In Magadan I also visited the Mask of Sorrow, a massive, famous sculpture by Ernst Neizvestny that commemorates all those who suffered and died in the labor camps. Poets, writers, artists, scientists — anyone who went against the party line. The original prisoners were brought to town after a long train ride across Russia to Vladivostok, followed by a long boat ride to Nagaevo Bay, where they would then be sent to various camps. I also visited the statue of Vladimir Vysotsky, the “Russian Bob Dylan,” who died very young and is beloved by his country. The airport in Magadan is named after him, and my experiences with getting my guitar on board at this airport shall possibly be detailed in another essay titled “War and Pieces of My Sanity.”
South of there is Khabarovsk, a beautiful town of 600,000 people settled by Cossacks and today populated by university students and an active arts and culture scene. The World War II memorial there rivaled the scope of any I’ve ever seen, with the names of all of the townspeople who perished engraved in tall stone walls and pillars with an eternal flame burning.
Vladivostok is often referred to as the San Francisco of Russia, with its hilly terrain and seemingly random city planning. The airport there is very modern and it has more of an international feel than other eastern cities. I really enjoyed this port town and look forward to returning someday to take up the offers I got of fishing and recording.
In Conclusion, Gratitude
As of this writing, I have been in Russia just under four weeks. Because of the amount of information and sights taken in plus lengthy and arduous traveling days, it feels a lot longer. But I do think I’ve been here long enough to get a reasonable feel for the complexity of the people. With over 16,000 miles traveled inside Russia itself, I am nearing the end of my journey here in Vladivostok, a mere 85 miles from the North Korean border. Here I will give two speeches to the local English language schools, do press interviews, and play a gig at a local club.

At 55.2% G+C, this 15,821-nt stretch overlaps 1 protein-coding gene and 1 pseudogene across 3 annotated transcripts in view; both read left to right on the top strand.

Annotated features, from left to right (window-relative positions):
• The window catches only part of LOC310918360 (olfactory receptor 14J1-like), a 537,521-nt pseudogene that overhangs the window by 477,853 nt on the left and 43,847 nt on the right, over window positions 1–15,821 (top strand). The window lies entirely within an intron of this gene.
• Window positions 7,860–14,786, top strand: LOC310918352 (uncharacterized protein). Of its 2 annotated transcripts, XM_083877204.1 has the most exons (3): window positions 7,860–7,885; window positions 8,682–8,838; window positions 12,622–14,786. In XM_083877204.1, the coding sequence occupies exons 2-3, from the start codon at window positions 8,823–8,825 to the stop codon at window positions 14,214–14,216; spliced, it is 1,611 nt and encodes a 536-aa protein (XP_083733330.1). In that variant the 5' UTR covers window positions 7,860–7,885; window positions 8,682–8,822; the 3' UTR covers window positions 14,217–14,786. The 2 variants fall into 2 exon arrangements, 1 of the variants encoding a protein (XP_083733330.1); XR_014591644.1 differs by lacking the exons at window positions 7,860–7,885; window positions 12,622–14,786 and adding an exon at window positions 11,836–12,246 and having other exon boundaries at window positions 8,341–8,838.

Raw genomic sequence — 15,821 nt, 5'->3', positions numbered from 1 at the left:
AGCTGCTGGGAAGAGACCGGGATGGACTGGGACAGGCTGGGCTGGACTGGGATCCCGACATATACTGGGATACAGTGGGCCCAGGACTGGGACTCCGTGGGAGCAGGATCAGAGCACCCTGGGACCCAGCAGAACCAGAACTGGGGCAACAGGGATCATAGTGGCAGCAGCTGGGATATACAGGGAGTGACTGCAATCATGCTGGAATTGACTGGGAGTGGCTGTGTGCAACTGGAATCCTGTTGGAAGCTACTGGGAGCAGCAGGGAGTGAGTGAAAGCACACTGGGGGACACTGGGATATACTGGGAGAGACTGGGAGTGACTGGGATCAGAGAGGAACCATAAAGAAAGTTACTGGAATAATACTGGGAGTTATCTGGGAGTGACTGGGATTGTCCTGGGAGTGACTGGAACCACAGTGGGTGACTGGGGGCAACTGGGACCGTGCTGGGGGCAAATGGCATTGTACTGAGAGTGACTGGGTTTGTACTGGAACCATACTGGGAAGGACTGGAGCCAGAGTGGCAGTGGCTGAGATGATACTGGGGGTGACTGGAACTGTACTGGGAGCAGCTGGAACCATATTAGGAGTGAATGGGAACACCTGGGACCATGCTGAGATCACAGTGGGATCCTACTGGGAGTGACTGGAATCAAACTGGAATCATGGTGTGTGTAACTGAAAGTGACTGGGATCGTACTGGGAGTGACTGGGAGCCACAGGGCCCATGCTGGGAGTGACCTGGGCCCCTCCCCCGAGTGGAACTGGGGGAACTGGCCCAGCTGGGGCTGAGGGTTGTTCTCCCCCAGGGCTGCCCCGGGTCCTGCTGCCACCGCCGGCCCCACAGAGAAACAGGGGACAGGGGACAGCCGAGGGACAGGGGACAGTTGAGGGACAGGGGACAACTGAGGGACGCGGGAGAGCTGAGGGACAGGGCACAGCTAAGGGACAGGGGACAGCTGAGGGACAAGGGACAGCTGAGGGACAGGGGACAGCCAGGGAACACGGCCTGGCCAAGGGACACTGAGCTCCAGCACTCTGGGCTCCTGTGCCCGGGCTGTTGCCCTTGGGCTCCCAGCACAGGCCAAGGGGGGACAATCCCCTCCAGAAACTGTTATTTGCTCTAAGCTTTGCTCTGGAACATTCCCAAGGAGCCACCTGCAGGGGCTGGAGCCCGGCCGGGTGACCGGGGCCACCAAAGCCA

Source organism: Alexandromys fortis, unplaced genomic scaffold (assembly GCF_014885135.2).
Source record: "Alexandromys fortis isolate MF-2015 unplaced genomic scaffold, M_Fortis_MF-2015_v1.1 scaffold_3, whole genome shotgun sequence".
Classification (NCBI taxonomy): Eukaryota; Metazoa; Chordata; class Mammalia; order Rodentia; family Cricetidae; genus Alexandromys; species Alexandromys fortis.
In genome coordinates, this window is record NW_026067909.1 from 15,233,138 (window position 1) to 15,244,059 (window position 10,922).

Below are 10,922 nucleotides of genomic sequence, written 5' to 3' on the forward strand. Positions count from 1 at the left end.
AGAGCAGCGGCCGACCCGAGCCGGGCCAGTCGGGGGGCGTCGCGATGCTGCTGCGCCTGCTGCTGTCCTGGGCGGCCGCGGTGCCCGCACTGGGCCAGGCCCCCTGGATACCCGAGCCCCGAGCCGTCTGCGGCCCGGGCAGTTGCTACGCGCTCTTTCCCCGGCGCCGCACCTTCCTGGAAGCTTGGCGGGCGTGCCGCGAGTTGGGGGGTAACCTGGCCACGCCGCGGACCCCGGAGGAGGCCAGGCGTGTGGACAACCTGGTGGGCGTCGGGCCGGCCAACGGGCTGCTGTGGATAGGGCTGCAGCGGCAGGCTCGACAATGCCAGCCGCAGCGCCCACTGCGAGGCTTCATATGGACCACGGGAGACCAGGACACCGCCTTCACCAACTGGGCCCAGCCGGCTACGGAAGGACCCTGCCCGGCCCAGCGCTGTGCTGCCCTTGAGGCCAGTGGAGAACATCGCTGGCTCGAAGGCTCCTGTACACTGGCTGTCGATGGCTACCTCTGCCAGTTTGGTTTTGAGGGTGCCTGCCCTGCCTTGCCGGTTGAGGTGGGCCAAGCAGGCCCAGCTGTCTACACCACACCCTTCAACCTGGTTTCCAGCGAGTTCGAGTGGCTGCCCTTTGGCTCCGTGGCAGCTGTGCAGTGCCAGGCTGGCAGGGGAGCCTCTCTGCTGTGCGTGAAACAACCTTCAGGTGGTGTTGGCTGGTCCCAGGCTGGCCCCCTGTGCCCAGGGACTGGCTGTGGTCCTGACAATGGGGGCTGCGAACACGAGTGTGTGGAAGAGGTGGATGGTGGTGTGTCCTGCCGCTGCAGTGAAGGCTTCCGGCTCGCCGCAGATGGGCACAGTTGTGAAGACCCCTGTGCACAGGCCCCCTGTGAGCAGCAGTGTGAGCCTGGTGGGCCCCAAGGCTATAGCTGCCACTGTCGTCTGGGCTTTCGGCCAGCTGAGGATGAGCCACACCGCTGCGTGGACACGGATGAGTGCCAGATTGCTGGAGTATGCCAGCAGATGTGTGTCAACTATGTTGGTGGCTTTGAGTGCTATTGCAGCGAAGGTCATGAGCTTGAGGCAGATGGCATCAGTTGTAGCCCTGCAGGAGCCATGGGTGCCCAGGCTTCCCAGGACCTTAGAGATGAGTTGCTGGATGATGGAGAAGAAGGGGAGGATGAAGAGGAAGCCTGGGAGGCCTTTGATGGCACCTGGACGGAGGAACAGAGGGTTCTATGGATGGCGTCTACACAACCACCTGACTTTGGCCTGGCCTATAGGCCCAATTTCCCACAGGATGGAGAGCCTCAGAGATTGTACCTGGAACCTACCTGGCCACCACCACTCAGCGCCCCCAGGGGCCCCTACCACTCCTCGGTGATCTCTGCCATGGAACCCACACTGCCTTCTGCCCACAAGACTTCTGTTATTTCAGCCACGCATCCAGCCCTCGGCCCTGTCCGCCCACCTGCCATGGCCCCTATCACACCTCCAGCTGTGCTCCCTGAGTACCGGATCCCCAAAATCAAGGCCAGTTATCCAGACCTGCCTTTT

I have seen so much territory and had so many discussions about culture, art, film, and food. I have been asked all manner of questions and told numerous stories. I have done my best to keep notes and write down my thoughts and observations, which are of course swirling in these last days of the journey. It has truly been the trip of a lifetime, and I remain grateful for the opportunity to earn a living doing what I love to do best: travel and play music, this time with a diplomatic twist. Thanks to my many Russian hosts and American foreign service workers who helped make this journey possible.
There is no way to summarize an entire culture in such a short visit, but I do know now that I am definitely more of the “pick one cool place and chill” kind of traveler than the “must see everything everywhere” type. The Russians have been through a lot, and they are not prone to complaining about the kinds of things that might derail the mood of your average American. Any way you cut it, we have more in common than not.
In regard to the elephants in the room that are our presidents, a subject I have managed to dodge for this entire column, let’s just say that most Russians were polite enough to not bring that up. To the few journalists who did, I spoke only truths — that I was not on a political mission, but only here to sing my songs and the songs of my American folk heroes and simply entertain the Russian people. To you readers in America, Russia, and all over the world, I will say this: I wish all of you and your families peace of mind.
I will turn in this fourth and final installment of the From Russia with Love column to No Depression, get some much needed sleep, then fly all day back to Moscow and take a three-hour drive to Yaroslavl to play my last two shows at the American Festival happening there. Then it’s back to Nashville via New York. I’d like to say I am at last cured of my wanderlust, but we all know that’s not true. I’ll hang my hat in Tennessee for a spell until a new journey comes calling. I definitely look forward to returning to Russia again someday.
Singer-songwriter Tim Easton has been visiting and playing music in Russia for the last month with the Forum for Cultural Engagement, in conjunction with the US State Department. This is the last of four weekly dispatches for No Depression on the people he meets, the music he hears, and the things he learns along the way. You can read his earlier columns here.